But I really did know better. It was my family, after all, and I could see how I’d had Help all weekend—as He quietly unraveled one knot after another, exchanged our plans for His better plan. God would help me now, too.
Then the enemy started me beating up on myself for not having enough faith to live what I knew. Sheesh!
It took me an hour to pry my hands off the controls and tell Martha and her demons to go back to sleep.
Sure enough, it all went fine. My son and my nephew’s wife cooked the dinner; everyone had food and drink and seating and fun. I could even relax and enjoy them enjoying each other!
We live in the peace Jesus bequeathed us when we do what He says: let go and believe the words of the old hymn:
“All I have needed, Thy hand hath provided/Great is thy faithfulness, Lord, unto me.”
First published in “Bozeman Daily Chronicle,” September 8, 2019.
No eye has seen, no ear has heard, no mind has conceived what God has prepared for those who love him. 1 Corinthians 2:9 NIV
She had no idea.
Three years ago, almost to the day, our rescue dog, Misty, arrived on the plane from Texas—a quivering, pile of red-brown fur huddled in the far corner of an airline crate. Knowing how noise-averse she is, how frightened she gets when faced with the unknown, I can only imagine what that plane ride was like for her. She landed at the airport completely shut down, terrified beyond terror.
Little did she know, when we finally managed to coax her out of that crate, she was stepping into doggie heaven. Unlike the hostile streets of Fort Worth where they found her, she would be safe and warm and well fed, with a clean comfortable place to sleep. All her needs would be met for the rest of her life. Never again would a hand be raised to her in anger. All she had to do was hang out with a couple of old people all day and go for easy walks in the dog park.
I looked into her trusting brown eyes this morning, saw that happy, wagging tail and said, “You had no idea three years ago and I couldn’t tell you. You were too busy being afraid.”
Then I heard that Whisper in my heart. “She was just like you are, child.”
Ahh. I knew immediately what He meant.
You see, I’m at the stage of my life when I’m ever more aware of its end. I’m watching my friends weaken; losing them, one after another, knowing someday it will be my turn. But I don’t know when or where or how. It’s enough to make a barely-reformed control freak panic.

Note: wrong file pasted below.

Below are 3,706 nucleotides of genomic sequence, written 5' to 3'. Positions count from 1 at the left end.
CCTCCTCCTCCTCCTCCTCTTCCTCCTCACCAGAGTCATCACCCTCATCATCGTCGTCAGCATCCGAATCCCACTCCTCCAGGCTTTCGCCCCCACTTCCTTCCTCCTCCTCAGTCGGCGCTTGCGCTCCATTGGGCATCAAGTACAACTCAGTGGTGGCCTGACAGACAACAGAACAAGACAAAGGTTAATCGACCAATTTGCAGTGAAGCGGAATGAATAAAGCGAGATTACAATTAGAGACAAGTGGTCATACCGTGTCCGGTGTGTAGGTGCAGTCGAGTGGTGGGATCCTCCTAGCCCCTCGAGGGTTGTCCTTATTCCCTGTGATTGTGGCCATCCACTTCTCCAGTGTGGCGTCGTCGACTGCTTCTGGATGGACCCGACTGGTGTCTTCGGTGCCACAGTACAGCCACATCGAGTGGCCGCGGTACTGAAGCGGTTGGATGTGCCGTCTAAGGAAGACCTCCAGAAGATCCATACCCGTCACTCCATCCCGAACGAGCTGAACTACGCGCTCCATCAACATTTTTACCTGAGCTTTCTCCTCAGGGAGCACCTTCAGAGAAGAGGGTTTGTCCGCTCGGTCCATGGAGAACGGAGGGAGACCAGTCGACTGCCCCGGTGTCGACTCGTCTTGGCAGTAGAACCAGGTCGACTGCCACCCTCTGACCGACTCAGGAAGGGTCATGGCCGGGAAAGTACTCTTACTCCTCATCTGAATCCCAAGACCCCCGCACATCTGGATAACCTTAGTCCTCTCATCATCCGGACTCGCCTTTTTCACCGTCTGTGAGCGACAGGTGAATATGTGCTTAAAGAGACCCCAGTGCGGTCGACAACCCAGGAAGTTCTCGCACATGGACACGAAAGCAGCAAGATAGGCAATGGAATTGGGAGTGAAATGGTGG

I’m like Misty climbing into that scary-looking crate in Texas: terrified of the trip ahead, afraid to trust, not knowing the end of it will be wonderful beyond my imagining. There’s no way God can explain it to me; I wouldn’t understand it if He could.
Misty came from a world where people called her, leashed her, then abused and abandoned her. Why should I have been surprised when she ran from me, hid when I offered to take her on a walk? Only now is she beginning to come, tail wagging, like every other dog I’ve owned.
Trust takes time for broken dogs. People, too. Yet trust is what it takes.
To the extent that I’m willing to trust God and believe His promises, I can be free of fear.
FATHER GOD: Thanks for the lesson. Help me remember it when the doubts come. Amen
First published in Bozeman Daily Chronicle, August 11, 2019.
“Are not five sparrows sold for two pennies? Yet not one of them is forgotten by God. Indeed, the very hairs of your head are all numbered…” (Jesus) Luke 12:6,7 NIV
Do you doubt that? Yeah, me, too. How can the Lord of the measureless universe care about me at all, let alone the smallest concerns of my life?
A recent devotional reading suggested we fight that doubt by noting the little ways God shows us His love.
My first entry is a lulu.
Have patience with the details here. They turn out to be important.
It was 4th of July weekend—a holiday for many but a normal Friday for me. My “to do” list included buying groceries, getting some cash for the Farmers’ Market, and, looking at the stuff piled up in the garage, taking in the recycling.
I live in between two towns about ten miles apart. I’ve been doing the first two items in the smaller town—easier on a Friday afternoon—but the recycling in the bigger one.
Surely, I thought, the smaller town must have a place. I googled it, got a company and an address, loaded up my car and set off, only to find Google was wrong. The company no longer existed.
What now? I wasn’t going to unload all that stuff again. I couldn’t just keep going, either; I could hardly see out of my car. With a sigh, I went to the bigger town, only to find the first recycling place closed for the weekend. Third try: Wal-Mart. Success at last.
By this time, the afternoon was getting late. Should I just go home? No, I needed the cash as well as the groceries. With a frustrated sigh, I re-traced my steps.
Groceries bought at last, I chatted with a friend from church as I stood in line at the bank counter, while the teller smiled and handled his business.
My turn. I slid my check and drivers’ license over the desk.
“Did you know your license is expired?” she asked.
What? Sure enough, there it was. It had expired on my birthday back in April. I had no idea–and neither had all the people who been looking at it since then. Only this sharp-eyed teller had taken the time.
I ran home and checked the Department of Motor Vehicles website. Good news: I had three months’ grace period. Bad news: the first appointment I could get at our licensing station was August 28. I would have to go in Monday morning, hoping they could fit me in.
So there I was at opening time on Monday with a small group of other folks…most of us without appointments. They gave us a form and a number.
When I finally got to the desk, the clerk looked at my license and gasped. “You could be in serious trouble here.”
“Don’t I have three months?”
“No,” she replied. “It’s—90–days.” We added it up. My birthday is April 9; today was July 8. 30 days in April minus 9 = 21; plus 31 in May = 52; plus 30 in June = 82 days; plus 8 days in July. Grand total: 90 days!
Now all those unimportant details became critically important. If I’d decided to go home on Friday, or decided to shop at a different store, if I’d gone at a different time, hadn’t chatted with my friend who just happened to be there, giving the teller time to look, or had a different teller, I’d have been too late. My license would’ve been cancelled. In Montana, that means complete re-testing—written and driving. Since such tests are only done with appointments, I’d have to wait until the end of August before I could drive again!
You say all that was coincidence? Perhaps.
But you’ll never convince me.